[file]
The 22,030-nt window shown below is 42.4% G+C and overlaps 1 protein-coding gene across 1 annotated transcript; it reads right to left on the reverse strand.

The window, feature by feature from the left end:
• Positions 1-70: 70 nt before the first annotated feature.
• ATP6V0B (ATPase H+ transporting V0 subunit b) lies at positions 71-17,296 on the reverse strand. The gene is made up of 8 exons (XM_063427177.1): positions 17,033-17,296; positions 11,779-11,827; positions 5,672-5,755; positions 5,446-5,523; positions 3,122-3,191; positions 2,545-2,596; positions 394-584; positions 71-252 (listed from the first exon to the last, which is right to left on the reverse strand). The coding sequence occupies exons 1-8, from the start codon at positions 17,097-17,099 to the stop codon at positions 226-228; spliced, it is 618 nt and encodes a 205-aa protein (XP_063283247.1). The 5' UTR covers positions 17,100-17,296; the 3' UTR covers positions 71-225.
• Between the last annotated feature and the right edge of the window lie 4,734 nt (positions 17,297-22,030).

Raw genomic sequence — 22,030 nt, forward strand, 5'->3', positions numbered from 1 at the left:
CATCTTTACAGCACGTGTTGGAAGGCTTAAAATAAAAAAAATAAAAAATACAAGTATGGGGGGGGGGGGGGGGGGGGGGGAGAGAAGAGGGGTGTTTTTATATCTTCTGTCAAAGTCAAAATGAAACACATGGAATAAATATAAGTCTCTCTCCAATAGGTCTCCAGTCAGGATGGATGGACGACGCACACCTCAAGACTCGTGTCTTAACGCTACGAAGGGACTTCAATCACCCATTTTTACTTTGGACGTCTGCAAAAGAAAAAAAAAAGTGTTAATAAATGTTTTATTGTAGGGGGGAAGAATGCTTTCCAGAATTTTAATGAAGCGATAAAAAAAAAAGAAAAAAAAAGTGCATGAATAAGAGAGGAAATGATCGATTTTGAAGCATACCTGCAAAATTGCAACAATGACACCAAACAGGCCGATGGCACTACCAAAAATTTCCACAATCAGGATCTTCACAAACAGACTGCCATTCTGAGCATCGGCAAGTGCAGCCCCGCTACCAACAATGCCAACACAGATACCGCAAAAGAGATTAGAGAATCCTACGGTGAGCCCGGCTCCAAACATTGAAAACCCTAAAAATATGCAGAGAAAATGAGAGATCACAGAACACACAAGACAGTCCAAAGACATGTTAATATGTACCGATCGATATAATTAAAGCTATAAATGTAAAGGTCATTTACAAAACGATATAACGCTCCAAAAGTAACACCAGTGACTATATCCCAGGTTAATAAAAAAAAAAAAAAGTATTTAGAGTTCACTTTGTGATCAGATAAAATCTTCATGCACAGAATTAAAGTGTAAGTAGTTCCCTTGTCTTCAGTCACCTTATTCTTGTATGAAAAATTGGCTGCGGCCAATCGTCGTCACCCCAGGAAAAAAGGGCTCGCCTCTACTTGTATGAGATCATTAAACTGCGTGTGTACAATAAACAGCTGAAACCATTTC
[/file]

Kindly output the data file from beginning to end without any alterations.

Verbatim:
The 22,030-nt window shown below is 42.4% G+C and overlaps 1 protein-coding gene across 1 annotated transcript; it reads right to left on the reverse strand.

The window, feature by feature from the left end:
• Positions 1-70: 70 nt before the first annotated feature.
• ATP6V0B (ATPase H+ transporting V0 subunit b) lies at positions 71-17,296 on the reverse strand. The gene is made up of 8 exons (XM_063427177.1): positions 17,033-17,296; positions 11,779-11,827; positions 5,672-5,755; positions 5,446-5,523; positions 3,122-3,191; positions 2,545-2,596; positions 394-584; positions 71-252 (listed from the first exon to the last, which is right to left on the reverse strand). The coding sequence occupies exons 1-8, from the start codon at positions 17,097-17,099 to the stop codon at positions 226-228; spliced, it is 618 nt and encodes a 205-aa protein (XP_063283247.1). The 5' UTR covers positions 17,100-17,296; the 3' UTR covers positions 71-225.
• Between the last annotated feature and the right edge of the window lie 4,734 nt (positions 17,297-22,030).

Raw genomic sequence — 22,030 nt, forward strand, 5'->3', positions numbered from 1 at the left:
CATCTTTACAGCACGTGTTGGAAGGCTTAAAATAAAAAAAATAAAAAATACAAGTATGGGGGGGGGGGGGGGGGGGGGGGAGAGAAGAGGGGTGTTTTTATATCTTCTGTCAAAGTCAAAATGAAACACATGGAATAAATATAAGTCTCTCTCCAATAGGTCTCCAGTCAGGATGGATGGACGACGCACACCTCAAGACTCGTGTCTTAACGCTACGAAGGGACTTCAATCACCCATTTTTACTTTGGACGTCTGCAAAAGAAAAAAAAAAGTGTTAATAAATGTTTTATTGTAGGGGGGAAGAATGCTTTCCAGAATTTTAATGAAGCGATAAAAAAAAAAGAAAAAAAAAGTGCATGAATAAGAGAGGAAATGATCGATTTTGAAGCATACCTGCAAAATTGCAACAATGACACCAAACAGGCCGATGGCACTACCAAAAATTTCCACAATCAGGATCTTCACAAACAGACTGCCATTCTGAGCATCGGCAAGTGCAGCCCCGCTACCAACAATGCCAACACAGATACCGCAAAAGAGATTAGAGAATCCTACGGTGAGCCCGGCTCCAAACATTGAAAACCCTAAAAATATGCAGAGAAAATGAGAGATCACAGAACACACAAGACAGTCCAAAGACATGTTAATATGTACCGATCGATATAATTAAAGCTATAAATGTAAAGGTCATTTACAAAACGATATAACGCTCCAAAAGTAACACCAGTGACTATATCCCAGGTTAATAAAAAAAAAAAAAAGTATTTAGAGTTCACTTTGTGATCAGATAAAATCTTCATGCACAGAATTAAAGTGTAAGTAGTTCCCTTGTCTTCAGTCACCTTATTCTTGTATGAAAAATTGGCTGCGGCCAATCGTCGTCACCCCAGGAAAAAAGGGCTCGCCTCTACTTGTATGAGATCATTAAACTGCGTGTGTACAATAAACAGCTGAAACCATTTC